Sporting a Brooklyn accent and bulldog features, Harvey Keitel first gained recognition with a series of gritty roles in the early films of Martin Scorsese, and he was for a long time cast as one lowlife thug after another. His career experienced a renaissance in the 1990s, when roles in such films as Thelma & Louise, Bad Lieutenant, and The Piano demonstrated his versatility and his willingness to let it all hang out (literally) in the service of an authentic characterization.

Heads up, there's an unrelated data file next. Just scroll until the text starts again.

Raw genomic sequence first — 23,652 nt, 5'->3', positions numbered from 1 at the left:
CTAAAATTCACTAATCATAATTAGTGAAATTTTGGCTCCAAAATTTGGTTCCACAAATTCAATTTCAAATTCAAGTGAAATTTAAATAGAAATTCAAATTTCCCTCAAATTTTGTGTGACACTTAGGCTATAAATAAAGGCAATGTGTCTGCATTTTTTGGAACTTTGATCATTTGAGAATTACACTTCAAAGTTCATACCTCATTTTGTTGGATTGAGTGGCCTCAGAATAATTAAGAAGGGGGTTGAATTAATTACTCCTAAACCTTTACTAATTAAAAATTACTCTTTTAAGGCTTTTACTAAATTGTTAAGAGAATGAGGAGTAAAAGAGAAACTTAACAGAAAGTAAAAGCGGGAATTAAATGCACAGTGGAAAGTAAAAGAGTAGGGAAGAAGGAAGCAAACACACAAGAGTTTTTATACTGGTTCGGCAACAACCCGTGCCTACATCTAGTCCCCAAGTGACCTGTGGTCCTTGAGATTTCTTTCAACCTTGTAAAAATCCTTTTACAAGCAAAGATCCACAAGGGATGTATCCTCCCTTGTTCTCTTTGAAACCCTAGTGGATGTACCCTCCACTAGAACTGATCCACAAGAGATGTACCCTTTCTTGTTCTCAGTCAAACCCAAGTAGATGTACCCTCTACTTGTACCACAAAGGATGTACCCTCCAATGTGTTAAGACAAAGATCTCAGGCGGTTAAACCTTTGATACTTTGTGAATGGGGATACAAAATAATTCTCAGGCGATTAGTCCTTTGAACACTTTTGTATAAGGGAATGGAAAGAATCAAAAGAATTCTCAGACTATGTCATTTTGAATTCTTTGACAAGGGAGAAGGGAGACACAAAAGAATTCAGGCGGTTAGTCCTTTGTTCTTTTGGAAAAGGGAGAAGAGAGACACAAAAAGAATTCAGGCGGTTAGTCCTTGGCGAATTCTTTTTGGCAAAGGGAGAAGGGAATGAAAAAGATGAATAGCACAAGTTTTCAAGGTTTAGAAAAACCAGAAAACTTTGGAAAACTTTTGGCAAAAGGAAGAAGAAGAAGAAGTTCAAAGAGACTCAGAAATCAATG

A product of Brooklyn, where he was born on May 13, 1939, Keitel grew up as something of a delinquent. At the age of 16, his truancy was put to an end when he was sent to Lebanon with the Marine Corps. Upon his return, he sold shoes and nurtured an interest in acting. He studied the craft with Lee Strasberg and Stella Adler and began appearing in off-off-Broadway productions. When he was 26, fate struck in the form of a casting ad placed by Scorsese, at that time a fledgling student director at New York University; Keitel's response to the ad began a collaboration that would last for years and produce some of the more memorable moments in film history. Keitel and Scorsese made their onscreen feature debuts with Who's That Knocking at My Door? (1968), in which the former played the latter's alter ego. Five years later, they collaborated on Mean Streets; that and their subsequent collaborations of the '70s, Alice Doesn't Live Here Anymore (1974) and Taxi Driver (1976), were some of the decade's most memorable films. Unfortunately, despite these achievements, Keitel's career suffered a great blow when he lost the lead in Francis Ford Coppola's Apocalypse Now to Martin Sheen. He spent much of the '80s appearing in obscure and/or forgettable films, save for Scorsese's controversial The Last Temptation of Christ (1988), and by the time he was cast in Thelma & Louise in 1991, he was in a career slump.